Author Topic: The Shadow in Movies, Art, and Music  (Read 7543 times)

smart_s

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The Shadow in Movies, Art, and Music
« on: May 06, 2007, 10:40:30 PM »
One of the main subjects of a course I took in college called Art of the Film was the use of shadows in black and white films.  Shadows are placed on purpose by the directors of these films to make the audience fell uncomfortable and on edge.  Often these shadows are where they shouldn't be and are even used as a foreshadow of a future occurrence in the movie. 

Perhaps the best at the use of shadows was Orson Welles.  Of course, he scared the whole world with his broadcast of H.G. Wells' War of the Worlds as he didn't warn anyone that it was just a broadcast, not an actual event.

His most famous film, Citizen Kane, depicts a very rich man, purported to be William Randolph Hearst.  Even though he was rich and had everything he could want, he had a shadow side where he often dreamed of being a youth and sliding on snow on his sled, Rosebud.  This shows his desire to return to his carefree days and to shed all these acquisitions he is now burdened with.  The movie is full of shadows, odd camera angles and eerie music that helps to show his uneasiness.

Another film that Orson Welles starred and help direct was: The Third Man.  This post-WWII film depicted a wolf in sheep's clothing, play by him.  He was a spy who was sent to do unknown naughty things only implied by him but never actually described.  It is a very scary movie without any monsters.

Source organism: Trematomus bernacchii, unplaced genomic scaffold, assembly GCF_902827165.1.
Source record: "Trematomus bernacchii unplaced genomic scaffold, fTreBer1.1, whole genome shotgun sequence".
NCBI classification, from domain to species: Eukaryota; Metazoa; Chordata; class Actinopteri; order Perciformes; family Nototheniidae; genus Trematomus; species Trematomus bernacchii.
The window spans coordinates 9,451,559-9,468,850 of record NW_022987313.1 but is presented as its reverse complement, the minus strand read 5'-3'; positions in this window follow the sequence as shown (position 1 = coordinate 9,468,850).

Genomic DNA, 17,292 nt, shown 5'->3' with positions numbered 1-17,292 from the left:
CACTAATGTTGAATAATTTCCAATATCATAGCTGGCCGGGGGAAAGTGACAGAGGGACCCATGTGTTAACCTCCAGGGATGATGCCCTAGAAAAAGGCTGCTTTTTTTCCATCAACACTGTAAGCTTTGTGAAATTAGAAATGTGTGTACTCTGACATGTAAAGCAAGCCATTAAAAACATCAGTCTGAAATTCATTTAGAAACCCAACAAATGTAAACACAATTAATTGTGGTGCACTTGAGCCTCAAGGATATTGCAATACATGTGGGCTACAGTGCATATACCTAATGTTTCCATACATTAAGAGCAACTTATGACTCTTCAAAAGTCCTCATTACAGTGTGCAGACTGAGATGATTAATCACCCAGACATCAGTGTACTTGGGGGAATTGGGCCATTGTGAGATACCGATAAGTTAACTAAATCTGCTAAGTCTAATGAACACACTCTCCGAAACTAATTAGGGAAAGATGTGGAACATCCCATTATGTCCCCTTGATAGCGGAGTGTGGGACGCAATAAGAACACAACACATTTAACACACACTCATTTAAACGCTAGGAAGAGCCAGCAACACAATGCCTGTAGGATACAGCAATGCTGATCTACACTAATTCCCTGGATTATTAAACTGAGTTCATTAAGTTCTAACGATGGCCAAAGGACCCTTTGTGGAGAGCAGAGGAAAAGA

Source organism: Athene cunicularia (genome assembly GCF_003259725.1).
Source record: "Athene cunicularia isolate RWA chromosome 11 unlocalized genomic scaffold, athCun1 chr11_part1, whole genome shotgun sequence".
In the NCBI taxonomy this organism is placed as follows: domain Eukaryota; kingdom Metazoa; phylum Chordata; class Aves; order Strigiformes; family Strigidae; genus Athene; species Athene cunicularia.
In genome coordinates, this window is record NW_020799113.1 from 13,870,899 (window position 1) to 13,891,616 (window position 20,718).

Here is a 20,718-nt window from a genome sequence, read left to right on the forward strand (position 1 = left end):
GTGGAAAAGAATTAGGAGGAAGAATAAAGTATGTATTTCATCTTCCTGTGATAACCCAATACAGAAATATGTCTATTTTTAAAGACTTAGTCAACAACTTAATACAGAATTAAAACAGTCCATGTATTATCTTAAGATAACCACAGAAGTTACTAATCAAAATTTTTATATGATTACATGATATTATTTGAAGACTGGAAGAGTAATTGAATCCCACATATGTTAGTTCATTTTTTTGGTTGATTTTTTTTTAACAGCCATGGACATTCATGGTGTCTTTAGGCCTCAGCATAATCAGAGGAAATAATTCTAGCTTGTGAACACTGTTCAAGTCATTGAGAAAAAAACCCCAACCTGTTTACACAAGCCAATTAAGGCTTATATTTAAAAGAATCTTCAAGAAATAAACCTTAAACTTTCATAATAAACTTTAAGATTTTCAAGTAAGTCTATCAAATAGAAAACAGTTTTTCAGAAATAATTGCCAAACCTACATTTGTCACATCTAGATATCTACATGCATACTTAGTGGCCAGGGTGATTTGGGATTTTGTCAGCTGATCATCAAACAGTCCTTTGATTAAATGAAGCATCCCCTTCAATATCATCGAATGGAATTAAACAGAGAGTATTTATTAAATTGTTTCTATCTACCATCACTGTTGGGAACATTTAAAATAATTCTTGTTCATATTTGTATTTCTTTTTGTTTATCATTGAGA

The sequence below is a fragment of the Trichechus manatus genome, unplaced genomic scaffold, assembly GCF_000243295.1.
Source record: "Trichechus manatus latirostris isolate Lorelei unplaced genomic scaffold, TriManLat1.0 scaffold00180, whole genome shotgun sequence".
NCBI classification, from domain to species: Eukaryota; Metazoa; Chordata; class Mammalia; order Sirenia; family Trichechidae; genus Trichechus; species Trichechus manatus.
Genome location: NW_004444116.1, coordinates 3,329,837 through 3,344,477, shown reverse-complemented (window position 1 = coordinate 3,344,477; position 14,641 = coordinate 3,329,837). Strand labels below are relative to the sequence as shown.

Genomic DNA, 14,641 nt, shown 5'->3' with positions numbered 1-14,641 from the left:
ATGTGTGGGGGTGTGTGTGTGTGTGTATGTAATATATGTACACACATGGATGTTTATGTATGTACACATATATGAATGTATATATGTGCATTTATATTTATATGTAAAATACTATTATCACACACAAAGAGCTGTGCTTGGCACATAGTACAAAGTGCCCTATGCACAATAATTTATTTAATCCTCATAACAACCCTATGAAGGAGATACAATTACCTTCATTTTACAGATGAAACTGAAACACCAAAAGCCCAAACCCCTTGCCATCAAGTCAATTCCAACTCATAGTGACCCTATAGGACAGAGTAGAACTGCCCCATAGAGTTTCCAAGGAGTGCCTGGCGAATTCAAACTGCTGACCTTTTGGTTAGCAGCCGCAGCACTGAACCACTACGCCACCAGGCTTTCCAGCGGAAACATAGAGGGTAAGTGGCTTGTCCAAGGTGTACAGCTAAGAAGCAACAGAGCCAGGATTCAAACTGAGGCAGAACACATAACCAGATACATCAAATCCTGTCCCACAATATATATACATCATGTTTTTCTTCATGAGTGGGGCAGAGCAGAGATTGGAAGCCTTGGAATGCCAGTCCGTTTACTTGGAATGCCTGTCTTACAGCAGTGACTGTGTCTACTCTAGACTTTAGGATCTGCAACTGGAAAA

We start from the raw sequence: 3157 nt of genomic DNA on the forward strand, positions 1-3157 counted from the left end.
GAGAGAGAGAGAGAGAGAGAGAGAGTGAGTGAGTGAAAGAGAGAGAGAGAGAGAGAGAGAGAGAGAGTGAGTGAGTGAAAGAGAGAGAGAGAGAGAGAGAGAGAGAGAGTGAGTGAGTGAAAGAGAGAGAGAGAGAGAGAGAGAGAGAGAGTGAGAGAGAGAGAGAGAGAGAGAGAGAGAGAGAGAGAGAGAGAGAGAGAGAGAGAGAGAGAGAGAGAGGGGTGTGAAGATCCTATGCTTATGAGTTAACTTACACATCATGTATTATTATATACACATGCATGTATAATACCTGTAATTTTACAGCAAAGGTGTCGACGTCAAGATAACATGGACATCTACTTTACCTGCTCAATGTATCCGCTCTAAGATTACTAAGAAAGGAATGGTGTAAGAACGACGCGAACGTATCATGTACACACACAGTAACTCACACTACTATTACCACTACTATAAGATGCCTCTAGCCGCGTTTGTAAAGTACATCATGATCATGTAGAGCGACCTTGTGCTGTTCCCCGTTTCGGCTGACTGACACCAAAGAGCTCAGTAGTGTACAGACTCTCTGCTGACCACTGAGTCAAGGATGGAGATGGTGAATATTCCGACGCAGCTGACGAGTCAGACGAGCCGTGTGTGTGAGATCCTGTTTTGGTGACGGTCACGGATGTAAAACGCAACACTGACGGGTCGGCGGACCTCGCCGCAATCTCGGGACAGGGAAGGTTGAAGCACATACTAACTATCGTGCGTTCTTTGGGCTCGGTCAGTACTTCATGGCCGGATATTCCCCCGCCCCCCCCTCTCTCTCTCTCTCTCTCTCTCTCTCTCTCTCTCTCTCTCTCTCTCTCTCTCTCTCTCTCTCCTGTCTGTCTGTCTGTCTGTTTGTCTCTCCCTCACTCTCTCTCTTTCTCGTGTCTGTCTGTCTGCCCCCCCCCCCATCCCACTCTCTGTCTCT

Many of the first films made were monster movies.  Count Dracula, Frankenstein, King Kong were some of the favorite subjects.  People really wanted to be scared and paid there hard-earned money to go to them.  Even during the depression, there was a market for these films.  There was even use of a tesla-coil in some of these movies that would shoot a bolt of lightning across a room.

One of my favorite scary movies again without monsters was the original Cape Fear.  Robert Mitchum portrays a very nasty, mean man.  He was perfect for the role and should have one an academy award.  But, back then they only gave awards to actors playing good guys.

In the early days of television with the Alfred Hitchcock hour, The Twilight Zone and the Outer Limits there was a large amount of scary, quirky subjects.  When I went to college I took a course in high energy physics and found that the actual formula was: E = mc + pc, with out the "p" you have a static universe with no light.  Star Trek was a welcome relief for the ET world as it depicted a more user-friendly alien, Mr. Spock.  He was different and look weird, but was logical.

The shadow side in paintings can be found in the expressionist paintings of Edvard Munch and others of his genre.  My favorite is: The Scream. 



This painting depicts a scary, ET-like being that is, of course, screaming seemingly with great fear of something.  Some have suggested that this depicts a precursor  to the coming world wars and the nuclear age with a UFO or two thrown in.

The shadow side for music is that at-least when my parents and grandparents were growing up, naughty music that you danced to on Saturday night  (oommp pa pa).  The good music was played by the organist in church the next day.  Somber, non-joyous hymns were the preference in the churches on Sunday. 

If you listened to Jazz or blues music you were considered to be a derelict or a drug addict.  Country western was ok and some banjo playing was allowed.

Then along came Elvis and ruined the whole system.  He snuck across Beale Street with some of his buddies to see Chuck Berry and some good old rock and roll.  Later he got his own look and, as BB King said was even a passable singer.   Now it was ok to be naughty and nice.